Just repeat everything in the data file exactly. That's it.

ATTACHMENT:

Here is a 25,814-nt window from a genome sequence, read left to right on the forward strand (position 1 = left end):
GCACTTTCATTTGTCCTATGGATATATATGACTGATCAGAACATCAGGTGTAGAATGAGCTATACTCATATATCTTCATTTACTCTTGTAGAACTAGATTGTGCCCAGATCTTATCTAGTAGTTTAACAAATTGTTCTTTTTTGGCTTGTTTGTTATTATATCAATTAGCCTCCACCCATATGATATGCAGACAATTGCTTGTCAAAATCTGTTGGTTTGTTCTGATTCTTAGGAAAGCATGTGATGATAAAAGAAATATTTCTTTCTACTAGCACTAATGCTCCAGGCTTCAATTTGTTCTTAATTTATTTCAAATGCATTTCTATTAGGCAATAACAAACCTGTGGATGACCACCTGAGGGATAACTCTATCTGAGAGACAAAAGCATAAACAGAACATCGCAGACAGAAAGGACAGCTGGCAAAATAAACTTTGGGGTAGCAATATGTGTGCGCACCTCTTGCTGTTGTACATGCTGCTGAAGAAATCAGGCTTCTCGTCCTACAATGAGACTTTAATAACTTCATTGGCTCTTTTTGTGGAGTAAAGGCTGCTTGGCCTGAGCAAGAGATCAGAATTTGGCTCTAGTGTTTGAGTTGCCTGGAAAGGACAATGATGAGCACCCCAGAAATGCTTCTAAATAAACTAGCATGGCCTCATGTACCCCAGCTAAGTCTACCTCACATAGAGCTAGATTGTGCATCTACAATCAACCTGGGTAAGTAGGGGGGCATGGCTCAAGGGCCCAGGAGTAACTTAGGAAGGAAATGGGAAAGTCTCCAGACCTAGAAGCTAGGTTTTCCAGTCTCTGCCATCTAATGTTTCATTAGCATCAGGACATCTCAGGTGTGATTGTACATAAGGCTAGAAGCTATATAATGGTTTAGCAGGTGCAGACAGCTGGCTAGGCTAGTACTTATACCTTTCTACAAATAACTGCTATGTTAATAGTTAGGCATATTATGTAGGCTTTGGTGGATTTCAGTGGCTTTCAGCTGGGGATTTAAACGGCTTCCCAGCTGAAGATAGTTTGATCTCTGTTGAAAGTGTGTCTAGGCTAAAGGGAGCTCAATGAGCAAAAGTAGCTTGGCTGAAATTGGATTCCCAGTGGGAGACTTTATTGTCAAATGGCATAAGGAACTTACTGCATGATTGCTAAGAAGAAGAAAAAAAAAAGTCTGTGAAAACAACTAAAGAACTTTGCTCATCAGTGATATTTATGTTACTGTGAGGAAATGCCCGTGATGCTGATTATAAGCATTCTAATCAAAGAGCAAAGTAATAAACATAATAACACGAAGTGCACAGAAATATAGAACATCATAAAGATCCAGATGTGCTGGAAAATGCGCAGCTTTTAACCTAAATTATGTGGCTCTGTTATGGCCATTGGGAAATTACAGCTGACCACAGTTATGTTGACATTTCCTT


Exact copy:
Here is a 25,814-nt window from a genome sequence, read left to right on the forward strand (position 1 = left end):
GCACTTTCATTTGTCCTATGGATATATATGACTGATCAGAACATCAGGTGTAGAATGAGCTATACTCATATATCTTCATTTACTCTTGTAGAACTAGATTGTGCCCAGATCTTATCTAGTAGTTTAACAAATTGTTCTTTTTTGGCTTGTTTGTTATTATATCAATTAGCCTCCACCCATATGATATGCAGACAATTGCTTGTCAAAATCTGTTGGTTTGTTCTGATTCTTAGGAAAGCATGTGATGATAAAAGAAATATTTCTTTCTACTAGCACTAATGCTCCAGGCTTCAATTTGTTCTTAATTTATTTCAAATGCATTTCTATTAGGCAATAACAAACCTGTGGATGACCACCTGAGGGATAACTCTATCTGAGAGACAAAAGCATAAACAGAACATCGCAGACAGAAAGGACAGCTGGCAAAATAAACTTTGGGGTAGCAATATGTGTGCGCACCTCTTGCTGTTGTACATGCTGCTGAAGAAATCAGGCTTCTCGTCCTACAATGAGACTTTAATAACTTCATTGGCTCTTTTTGTGGAGTAAAGGCTGCTTGGCCTGAGCAAGAGATCAGAATTTGGCTCTAGTGTTTGAGTTGCCTGGAAAGGACAATGATGAGCACCCCAGAAATGCTTCTAAATAAACTAGCATGGCCTCATGTACCCCAGCTAAGTCTACCTCACATAGAGCTAGATTGTGCATCTACAATCAACCTGGGTAAGTAGGGGGGCATGGCTCAAGGGCCCAGGAGTAACTTAGGAAGGAAATGGGAAAGTCTCCAGACCTAGAAGCTAGGTTTTCCAGTCTCTGCCATCTAATGTTTCATTAGCATCAGGACATCTCAGGTGTGATTGTACATAAGGCTAGAAGCTATATAATGGTTTAGCAGGTGCAGACAGCTGGCTAGGCTAGTACTTATACCTTTCTACAAATAACTGCTATGTTAATAGTTAGGCATATTATGTAGGCTTTGGTGGATTTCAGTGGCTTTCAGCTGGGGATTTAAACGGCTTCCCAGCTGAAGATAGTTTGATCTCTGTTGAAAGTGTGTCTAGGCTAAAGGGAGCTCAATGAGCAAAAGTAGCTTGGCTGAAATTGGATTCCCAGTGGGAGACTTTATTGTCAAATGGCATAAGGAACTTACTGCATGATTGCTAAGAAGAAGAAAAAAAAAAGTCTGTGAAAACAACTAAAGAACTTTGCTCATCAGTGATATTTATGTTACTGTGAGGAAATGCCCGTGATGCTGATTATAAGCATTCTAATCAAAGAGCAAAGTAATAAACATAATAACACGAAGTGCACAGAAATATAGAACATCATAAAGATCCAGATGTGCTGGAAAATGCGCAGCTTTTAACCTAAATTATGTGGCTCTGTTATGGCCATTGGGAAATTACAGCTGACCACAGTTATGTTGACATTTCCTT